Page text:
FSGS focal segmental glomerulosclerosis, HUS hemolytic uremic syndrome, SLE systemic lupus erythematosus, GN glomerulonephritis, MPGN membranoproliferative GN, IgA immunoglobulin A

Data from the ItalKid Project revealed that hypoplasia with or without urological malformations accounts for as many as 57.6% of all cases of CKD in Italy, whereas glomerular diseases account for as few as 6.8% of cases of CKD in children [19]. Interestingly, when the analysis was restricted to the patient population that had reached ESRD, the relative percentage of glomerular diseases increased from 6.8% to 15.2%, whereas that of hypoplasia decreased from 57.6% to 39.5%, underscoring the discrepancy between the rates of progression of these two entities. Observations from this study have also prompted questions regarding the commonly accepted cause–effect relationship between vesicoureteral reflux (VUR) and kidney disease (reflux nephropathy) and support the hypothesis that both hypoplasia and VUR may be related to similar developmental factors causing congenital disorders of the kidney and urinary tract [33].

In the ESRD population reported by the EDTA registry, hypoplasia/dysplasia and hereditary diseases were the most common causes for ESRD in the 0- to 4-year age group, whereas GN and pyelonephritis became progressively more common with increasing age in the majority of reporting countries [20]. The exception is Finland, where congenital nephrosis (Finnish type) remains the most common cause of ESRD in children younger than 15 years of age [34]. Somewhat different is the data reported by the Japanese National Registry, which reflects a very high proportion (34%) of cases secondary to GN [FSGS 60% and immunoglobulin A (IgA) nephropathy 17%] in their pediatric ESRD population [28]. Similarly, the Australia and New Zealand Dialysis and Transplant (ANZDATA) registry reported GN to be the most common cause of ESRD in children and adolescents from Australia and New Zealand (42%) [21].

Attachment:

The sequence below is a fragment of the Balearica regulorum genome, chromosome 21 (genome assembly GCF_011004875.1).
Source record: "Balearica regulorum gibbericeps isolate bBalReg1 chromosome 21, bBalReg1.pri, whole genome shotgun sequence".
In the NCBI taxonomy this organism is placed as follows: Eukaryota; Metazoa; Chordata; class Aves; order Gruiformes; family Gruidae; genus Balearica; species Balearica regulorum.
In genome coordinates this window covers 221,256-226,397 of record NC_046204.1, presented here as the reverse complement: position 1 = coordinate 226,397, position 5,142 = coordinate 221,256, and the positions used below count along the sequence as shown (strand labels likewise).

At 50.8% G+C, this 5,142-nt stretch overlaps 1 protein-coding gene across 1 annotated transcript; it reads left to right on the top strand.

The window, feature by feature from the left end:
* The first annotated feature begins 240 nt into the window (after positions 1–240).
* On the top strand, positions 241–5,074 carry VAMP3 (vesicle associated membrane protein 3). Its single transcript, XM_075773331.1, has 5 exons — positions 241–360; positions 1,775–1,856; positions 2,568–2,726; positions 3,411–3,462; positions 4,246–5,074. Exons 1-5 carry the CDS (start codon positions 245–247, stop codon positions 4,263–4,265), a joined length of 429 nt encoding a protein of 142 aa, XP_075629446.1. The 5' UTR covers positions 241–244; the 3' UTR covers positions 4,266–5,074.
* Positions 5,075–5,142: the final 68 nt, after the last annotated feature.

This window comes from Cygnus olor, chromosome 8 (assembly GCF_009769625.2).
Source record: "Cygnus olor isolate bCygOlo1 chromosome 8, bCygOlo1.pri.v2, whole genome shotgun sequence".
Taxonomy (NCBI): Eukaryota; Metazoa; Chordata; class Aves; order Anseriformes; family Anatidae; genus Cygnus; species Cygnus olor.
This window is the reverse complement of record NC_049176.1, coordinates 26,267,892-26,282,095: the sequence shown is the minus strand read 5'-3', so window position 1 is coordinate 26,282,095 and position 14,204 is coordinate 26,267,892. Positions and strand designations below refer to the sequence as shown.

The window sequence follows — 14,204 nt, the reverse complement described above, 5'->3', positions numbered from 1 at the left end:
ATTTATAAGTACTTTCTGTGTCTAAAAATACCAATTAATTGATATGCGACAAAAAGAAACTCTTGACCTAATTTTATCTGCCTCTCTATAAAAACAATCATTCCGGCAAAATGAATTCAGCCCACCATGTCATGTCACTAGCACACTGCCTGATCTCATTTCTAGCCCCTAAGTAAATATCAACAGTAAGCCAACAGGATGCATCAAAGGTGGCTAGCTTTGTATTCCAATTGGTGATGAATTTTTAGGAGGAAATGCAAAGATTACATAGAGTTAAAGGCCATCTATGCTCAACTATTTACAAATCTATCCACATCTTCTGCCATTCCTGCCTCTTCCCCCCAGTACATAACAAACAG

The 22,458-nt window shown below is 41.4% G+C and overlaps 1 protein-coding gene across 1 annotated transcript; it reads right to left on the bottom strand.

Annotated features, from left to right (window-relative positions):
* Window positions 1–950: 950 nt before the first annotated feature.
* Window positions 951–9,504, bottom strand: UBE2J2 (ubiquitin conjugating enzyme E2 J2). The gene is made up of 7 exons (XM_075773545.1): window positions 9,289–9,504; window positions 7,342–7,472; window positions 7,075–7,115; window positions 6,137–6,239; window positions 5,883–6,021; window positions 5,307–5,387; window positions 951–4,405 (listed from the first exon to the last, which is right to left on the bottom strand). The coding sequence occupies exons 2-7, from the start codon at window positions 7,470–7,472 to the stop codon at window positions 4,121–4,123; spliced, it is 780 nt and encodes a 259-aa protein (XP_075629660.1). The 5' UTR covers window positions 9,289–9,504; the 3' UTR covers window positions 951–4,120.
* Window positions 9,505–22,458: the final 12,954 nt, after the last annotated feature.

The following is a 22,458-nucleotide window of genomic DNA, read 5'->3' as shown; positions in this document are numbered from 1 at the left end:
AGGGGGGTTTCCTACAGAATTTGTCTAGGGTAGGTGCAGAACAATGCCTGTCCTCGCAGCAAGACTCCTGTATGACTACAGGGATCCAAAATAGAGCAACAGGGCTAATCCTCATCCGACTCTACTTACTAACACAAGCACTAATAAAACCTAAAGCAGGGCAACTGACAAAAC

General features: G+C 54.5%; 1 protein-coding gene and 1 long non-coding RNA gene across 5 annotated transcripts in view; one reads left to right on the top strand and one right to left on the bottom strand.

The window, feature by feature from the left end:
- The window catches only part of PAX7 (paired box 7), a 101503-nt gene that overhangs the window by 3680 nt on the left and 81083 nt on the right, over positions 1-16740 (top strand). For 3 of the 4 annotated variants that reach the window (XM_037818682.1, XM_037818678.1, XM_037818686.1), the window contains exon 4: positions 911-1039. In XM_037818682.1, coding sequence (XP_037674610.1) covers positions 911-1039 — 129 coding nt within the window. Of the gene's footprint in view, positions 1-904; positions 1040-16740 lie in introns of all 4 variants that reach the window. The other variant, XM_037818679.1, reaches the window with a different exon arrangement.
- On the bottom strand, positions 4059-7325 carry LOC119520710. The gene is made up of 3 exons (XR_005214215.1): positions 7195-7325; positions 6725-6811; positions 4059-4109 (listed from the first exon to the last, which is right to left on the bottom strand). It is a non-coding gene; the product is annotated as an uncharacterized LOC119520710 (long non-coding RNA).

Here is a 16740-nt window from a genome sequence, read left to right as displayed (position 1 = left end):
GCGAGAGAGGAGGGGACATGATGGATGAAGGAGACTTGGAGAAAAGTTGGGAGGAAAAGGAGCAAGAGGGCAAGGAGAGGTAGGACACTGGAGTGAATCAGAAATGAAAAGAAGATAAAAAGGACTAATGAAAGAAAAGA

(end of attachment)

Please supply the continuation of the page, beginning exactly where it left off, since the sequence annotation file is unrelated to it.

Comprehensive information on the etiology of ESRD from many less-developed countries is unavailable owing to poor data collection and the absence of renal registries. In addition and in contrast to the experience within developed countries, many of these countries continue to suffer from the burden of infectious diseases such as hepatitis C, malaria, schistosomiasis, and tuberculosis, with resultant infection-related GN. One such example is Nigeria, from which a publication on pediatric CKD reported various glomerulopathies as the cause of renal failure in one half of their patients, a third of whom also had nephrotic syndrome [27]. Human-immunodeficiency-virus (HIV)-associated nephropathy in children is another entity that is underreported, and it is a disorder that is likely to increase along with the increasing incidence of HIV in Africa and Asia. Familial Mediterranean fever leading to amyloidosis has been found to be responsible for up to 10% of cases of CKD in Turkish children (n = 459) [24].

Hereditary disorders are more prevalent in countries where consanguinity is common. One third of Jordanian children with CKD have been diagnosed with hereditary renal disorders such as polycystic kidney disease, primary hyperoxaluria, and congenital nephrotic syndrome [26]. Similarly, one fifth of Iranian children with CKD have been reported to have hereditary disorders such as cystinosis, cystic kidney disease, Alport syndrome, and primary hyperoxaluria [25].

Progression of CKD

Although the stages of CKD are now reasonably well defined, the natural history of the early stages is variable and often unpredictable. However, most available data demonstrates a slower progression toward ESRD in patients with congenital renal disorders compared with patients with glomerular disease. For this reason, and as alluded to previously, the relative proportion of glomerular diseases increases in groups of patients with more advanced stages of CKD. The progression of established CKD is also influenced by a variety of risk factors, some of which (e.g., obesity, hypertension, and proteinuria) may be modifiable [35, 36, 37], whereas others, including genetics, race, age, and gender, are not.